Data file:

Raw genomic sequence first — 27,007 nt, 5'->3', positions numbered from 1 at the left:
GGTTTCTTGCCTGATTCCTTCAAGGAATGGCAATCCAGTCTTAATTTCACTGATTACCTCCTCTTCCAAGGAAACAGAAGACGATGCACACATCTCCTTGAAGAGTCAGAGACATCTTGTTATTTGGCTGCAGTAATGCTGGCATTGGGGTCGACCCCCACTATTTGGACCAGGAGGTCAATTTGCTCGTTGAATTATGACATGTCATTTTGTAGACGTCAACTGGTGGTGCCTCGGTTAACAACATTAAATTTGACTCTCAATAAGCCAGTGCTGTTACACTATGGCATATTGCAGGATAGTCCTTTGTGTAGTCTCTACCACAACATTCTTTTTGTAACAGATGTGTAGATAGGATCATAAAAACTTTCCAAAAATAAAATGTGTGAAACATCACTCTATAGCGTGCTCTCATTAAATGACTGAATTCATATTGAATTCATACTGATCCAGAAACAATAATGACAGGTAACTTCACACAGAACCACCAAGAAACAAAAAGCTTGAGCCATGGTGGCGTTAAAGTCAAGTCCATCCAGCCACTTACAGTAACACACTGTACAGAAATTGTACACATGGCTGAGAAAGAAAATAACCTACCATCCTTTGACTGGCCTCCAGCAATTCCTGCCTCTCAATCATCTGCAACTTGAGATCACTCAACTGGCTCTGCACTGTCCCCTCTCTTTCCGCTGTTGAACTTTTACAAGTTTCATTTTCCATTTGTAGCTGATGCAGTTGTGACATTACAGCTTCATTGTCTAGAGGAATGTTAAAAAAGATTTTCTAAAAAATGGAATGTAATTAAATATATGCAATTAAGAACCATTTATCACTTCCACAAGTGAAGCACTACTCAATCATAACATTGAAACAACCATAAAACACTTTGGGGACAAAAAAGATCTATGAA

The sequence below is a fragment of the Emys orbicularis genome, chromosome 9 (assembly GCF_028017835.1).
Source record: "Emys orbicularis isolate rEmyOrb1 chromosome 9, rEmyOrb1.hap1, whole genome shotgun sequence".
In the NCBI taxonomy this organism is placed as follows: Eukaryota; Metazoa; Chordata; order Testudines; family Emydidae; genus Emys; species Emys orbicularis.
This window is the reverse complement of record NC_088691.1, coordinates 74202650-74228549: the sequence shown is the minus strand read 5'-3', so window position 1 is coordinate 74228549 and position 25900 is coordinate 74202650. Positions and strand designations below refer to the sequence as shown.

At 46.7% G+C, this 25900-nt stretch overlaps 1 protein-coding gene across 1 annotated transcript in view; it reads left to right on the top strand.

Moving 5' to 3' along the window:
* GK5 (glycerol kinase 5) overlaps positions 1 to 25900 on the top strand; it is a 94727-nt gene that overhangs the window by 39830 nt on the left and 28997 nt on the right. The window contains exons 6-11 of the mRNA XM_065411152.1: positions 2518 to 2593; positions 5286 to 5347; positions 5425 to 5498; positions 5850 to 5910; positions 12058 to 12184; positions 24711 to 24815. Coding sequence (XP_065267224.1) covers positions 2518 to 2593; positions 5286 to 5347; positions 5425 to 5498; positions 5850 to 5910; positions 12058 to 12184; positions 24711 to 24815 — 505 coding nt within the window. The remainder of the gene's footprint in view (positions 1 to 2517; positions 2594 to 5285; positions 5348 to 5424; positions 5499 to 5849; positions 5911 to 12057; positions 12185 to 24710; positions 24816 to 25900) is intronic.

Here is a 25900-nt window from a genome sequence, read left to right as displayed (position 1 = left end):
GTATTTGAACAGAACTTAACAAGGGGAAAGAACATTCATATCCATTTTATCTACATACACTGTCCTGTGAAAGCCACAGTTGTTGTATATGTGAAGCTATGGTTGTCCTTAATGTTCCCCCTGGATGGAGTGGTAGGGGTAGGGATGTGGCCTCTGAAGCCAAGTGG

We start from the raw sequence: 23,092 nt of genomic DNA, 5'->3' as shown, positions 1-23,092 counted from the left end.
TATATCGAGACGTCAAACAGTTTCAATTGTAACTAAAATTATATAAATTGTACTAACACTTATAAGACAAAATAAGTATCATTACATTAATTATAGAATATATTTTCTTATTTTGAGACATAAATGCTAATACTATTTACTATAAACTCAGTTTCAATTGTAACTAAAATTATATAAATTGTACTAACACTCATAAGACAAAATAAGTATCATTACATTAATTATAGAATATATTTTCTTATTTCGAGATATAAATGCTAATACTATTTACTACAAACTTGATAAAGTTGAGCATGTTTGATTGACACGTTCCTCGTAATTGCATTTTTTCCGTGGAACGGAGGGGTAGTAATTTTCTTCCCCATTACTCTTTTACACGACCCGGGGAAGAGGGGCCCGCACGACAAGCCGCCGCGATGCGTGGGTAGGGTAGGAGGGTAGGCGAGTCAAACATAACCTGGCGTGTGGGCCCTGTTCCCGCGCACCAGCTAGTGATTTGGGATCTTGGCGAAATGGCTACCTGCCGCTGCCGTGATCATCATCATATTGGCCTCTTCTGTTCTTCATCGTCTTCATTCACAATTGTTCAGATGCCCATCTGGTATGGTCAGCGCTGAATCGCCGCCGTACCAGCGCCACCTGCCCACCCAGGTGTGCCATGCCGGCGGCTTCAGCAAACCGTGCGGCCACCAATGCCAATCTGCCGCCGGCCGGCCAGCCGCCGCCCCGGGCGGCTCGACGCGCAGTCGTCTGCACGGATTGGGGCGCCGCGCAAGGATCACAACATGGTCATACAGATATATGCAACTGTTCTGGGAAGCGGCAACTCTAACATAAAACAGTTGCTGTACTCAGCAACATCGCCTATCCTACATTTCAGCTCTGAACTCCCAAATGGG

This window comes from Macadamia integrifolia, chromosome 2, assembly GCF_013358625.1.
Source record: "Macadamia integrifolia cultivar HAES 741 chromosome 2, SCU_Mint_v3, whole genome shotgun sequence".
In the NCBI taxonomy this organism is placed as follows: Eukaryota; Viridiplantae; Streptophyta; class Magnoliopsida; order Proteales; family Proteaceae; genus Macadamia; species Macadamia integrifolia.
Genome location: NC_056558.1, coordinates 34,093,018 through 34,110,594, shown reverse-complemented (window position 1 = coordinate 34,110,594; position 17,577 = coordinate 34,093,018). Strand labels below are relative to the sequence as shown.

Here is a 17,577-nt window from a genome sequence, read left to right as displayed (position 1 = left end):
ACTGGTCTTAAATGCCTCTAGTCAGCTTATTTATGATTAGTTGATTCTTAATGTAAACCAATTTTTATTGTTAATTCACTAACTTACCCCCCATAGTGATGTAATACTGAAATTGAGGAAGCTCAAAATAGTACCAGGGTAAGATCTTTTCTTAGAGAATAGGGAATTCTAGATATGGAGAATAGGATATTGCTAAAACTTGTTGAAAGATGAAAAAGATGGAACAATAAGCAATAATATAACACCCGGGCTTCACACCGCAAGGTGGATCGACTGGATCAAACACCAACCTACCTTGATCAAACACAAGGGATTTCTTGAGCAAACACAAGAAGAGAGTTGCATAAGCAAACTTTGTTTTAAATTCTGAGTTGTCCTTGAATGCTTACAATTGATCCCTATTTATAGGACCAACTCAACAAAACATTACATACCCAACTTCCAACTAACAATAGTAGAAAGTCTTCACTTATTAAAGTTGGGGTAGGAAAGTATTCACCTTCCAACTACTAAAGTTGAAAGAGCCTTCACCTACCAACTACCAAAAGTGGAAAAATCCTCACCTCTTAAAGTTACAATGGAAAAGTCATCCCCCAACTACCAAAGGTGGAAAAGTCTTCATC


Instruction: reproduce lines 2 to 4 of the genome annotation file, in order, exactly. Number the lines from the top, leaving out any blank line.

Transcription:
GGTTTCTTGCCTGATTCCTTCAAGGAATGGCAATCCAGTCTTAATTTCACTGATTACCTCCTCTTCCAAGGAAACAGAAGACGATGCACACATCTCCTTGAAGAGTCAGAGACATCTTGTTATTTGGCTGCAGTAATGCTGGCATTGGGGTCGACCCCCACTATTTGGACCAGGAGGTCAATTTGCTCGTTGAATTATGACATGTCATTTTGTAGACGTCAACTGGTGGTGCCTCGGTTAACAACATTAAATTTGACTCTCAATAAGCCAGTGCTGTTACACTATGGCATATTGCAGGATAGTCCTTTGTGTAGTCTCTACCACAACATTCTTTTTGTAACAGATGTGTAGATAGGATCATAAAAACTTTCCAAAAATAAAATGTGTGAAACATCACTCTATAGCGTGCTCTCATTAAATGACTGAATTCATATTGAATTCATACTGATCCAGAAACAATAATGACAGGTAACTTCACACAGAACCACCAAGAAACAAAAAGCTTGAGCCATGGTGGCGTTAAAGTCAAGTCCATCCAGCCACTTACAGTAACACACTGTACAGAAATTGTACACATGGCTGAGAAAGAAAATAACCTACCATCCTTTGACTGGCCTCCAGCAATTCCTGCCTCTCAATCATCTGCAACTTGAGATCACTCAACTGGCTCTGCACTGTCCCCTCTCTTTCCGCTGTTGAACTTTTACAAGTTTCATTTTCCATTTGTAGCTGATGCAGTTGTGACATTACAGCTTCATTGTCTAGAGGAATGTTAAAAAAGATTTTCTAAAAAATGGAATGTAATTAAATATATGCAATTAAGAACCATTTATCACTTCCACAAGTGAAGCACTACTCAATCATAACATTGAAACAACCATAAAACACTTTGGGGACAAAAAAGATCTATGAA

The sequence below is a fragment of the Emys orbicularis genome, chromosome 9 (assembly GCF_028017835.1).
Source record: "Emys orbicularis isolate rEmyOrb1 chromosome 9, rEmyOrb1.hap1, whole genome shotgun sequence".